Lantern Pinions


The picture below is a before and after photo of what are called lantern pinions.  These pinions are driven by the brass teeth on the clock gears.  The top picture clearly shows ruts worn into the pinion surfaces.  The bottom picture is part of the same gear but with new pinions installed and the brass shrouds polished.

                                            Worn Clock Levers


This might be hard to see but the in the picture below the vertical lever on right is worn on its tip and the horizontal lever with the 90 degree bend on the top left side has a rut worn across its surface on the part that is pointing down.

                                         Polished Levers


Same levers with the worn spots polished out. Leaving worn spots on levers can cause intermittent failure.


Much of the overhaul work I see done by other repairmen ignore these worn lever surfaces.

                                              Pallet Polishing


The picture above is a side by side comparison of the same set of pallets.  The one on the left, before polishing, and the one on the right, after. If you look closely at the one on left (at the bottom) you should be able to detect a rut worn vertically across the center of the pallet face.


The pallets and the escape wheel work together to make up a part of the clock called the escapement.  The escapement is the heart of the clock and not only divides time by allowing only one tooth at a time to “escape” but also creates the power or impulse that pushes the pendulum back and forth. This is where the "tic-toc" sound comes from. These surfaces are impacted thousands of times a day by the brass teeth of the escape wheel. Dirt which embeds itself in the surface of the teeth eventually cuts into the pallet surface like a file. Wear like this takes many, many years to occur but is very common on antique clocks.


The wear must be ground out and then polished. This is accomplished with a series of emery boards of different grits in a way that removes the least amount of metal and maintains the original angles. If too much metal is removed or the angles changed the pallets must be reshaped or bent in order for them to be adjusted properly once they are put back on the clock. 


This process of resetting an escapement is little understood my many who claim to be able to repair clocks but is vital to its proper operation.

                                               Clock Levers


This shows a hammer lever on right and a different view of the pallets discussed in the last section on the left.


I prefer to straighten these levers as they have often been bent out of shape many times in the past by previous repairmen.

                                    Same Levers Straightened


Although this will not be their final state when installed in the clock, it gives me a fresh place to start when bending them into a proper working position.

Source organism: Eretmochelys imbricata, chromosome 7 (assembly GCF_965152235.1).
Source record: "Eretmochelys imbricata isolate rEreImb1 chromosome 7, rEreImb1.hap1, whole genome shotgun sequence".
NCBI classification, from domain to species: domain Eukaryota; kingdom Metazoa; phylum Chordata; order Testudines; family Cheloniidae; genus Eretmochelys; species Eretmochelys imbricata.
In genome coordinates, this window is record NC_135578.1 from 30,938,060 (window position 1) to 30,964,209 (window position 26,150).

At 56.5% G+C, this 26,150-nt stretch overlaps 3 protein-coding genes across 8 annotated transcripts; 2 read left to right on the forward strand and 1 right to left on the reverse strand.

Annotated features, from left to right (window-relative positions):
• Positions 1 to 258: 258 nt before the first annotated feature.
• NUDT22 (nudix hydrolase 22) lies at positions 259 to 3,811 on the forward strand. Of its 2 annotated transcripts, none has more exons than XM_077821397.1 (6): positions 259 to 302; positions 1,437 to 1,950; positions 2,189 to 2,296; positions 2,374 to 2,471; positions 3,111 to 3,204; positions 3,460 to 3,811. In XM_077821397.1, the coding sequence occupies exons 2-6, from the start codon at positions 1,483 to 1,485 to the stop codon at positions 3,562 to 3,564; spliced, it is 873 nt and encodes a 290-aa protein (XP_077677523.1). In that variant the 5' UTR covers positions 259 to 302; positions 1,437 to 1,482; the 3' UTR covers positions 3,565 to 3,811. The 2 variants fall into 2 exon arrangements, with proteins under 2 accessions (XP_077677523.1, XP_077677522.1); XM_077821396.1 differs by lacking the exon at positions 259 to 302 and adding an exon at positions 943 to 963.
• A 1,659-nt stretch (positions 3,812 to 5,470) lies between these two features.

These are the mainwheels (below) that carry the mainsprings to power the clock. These gears contain the ratcheting system which holds the spring wound when the winding key is turned.


The ratchet wheel (looks like a circular saw blade) in the center must be checked too see that none of the teeth are damaged and the clicks must be checked to see that their surfaces are still sound in order to engage the ratchet teeth properly. If not worn too badly the acting surfaces of the clicks can be filed smooth and the rivets checked for proper tightness. If the click is worn too badly it must be replaced.


After this is accomplished the click springs, the "c" shaped wire that you see, is adjusted to apply the proper pressure against the click to push it into the ratchet teeth.



The mainspring on the top is an old weakened mainspring. A mainspring like this is considered "set". If we put this mainspring back in the clock we run the risk of the clock not operating a full week on one winding.


For comparison, the mainspring on the bottom shows a new one of same strength and length. Because it is not "set" it expands into a much larger diameter.

Open Movement


Prior to assembly the clock plates are often re-cleaned and each pivot hand wiped and examined to be sure there is no contamination.


This is a picture of a freshly overhauled clock mechanism just before the top plate is installed.

Completed Restoration


After the top plate is set in position and all the pivots fed into the fresh bearing surfaces the striking gear train must be properly synchronized and the levers and escapement properly adjusted. The clock is then oiled, wound up and hand tested at the bench before installing in case. The clock is then tested for a week in order to determine that it will run and strike for a full week's duration. During this time the clock is also regulated to assure proper timekeeping.

Before Picture


In case you forgot what this clock looked like before the restoration here is a reminder below.


Here is another set of before and after pictures of a Seth Thomas time and strike movement we restored.  Note the extreme amount of rust in the picture on the left. 


If you would like new life restored to your old worn out clock give us a call!


See our Before and After  pages for more dramatic pictures of movement, dial and case restorations.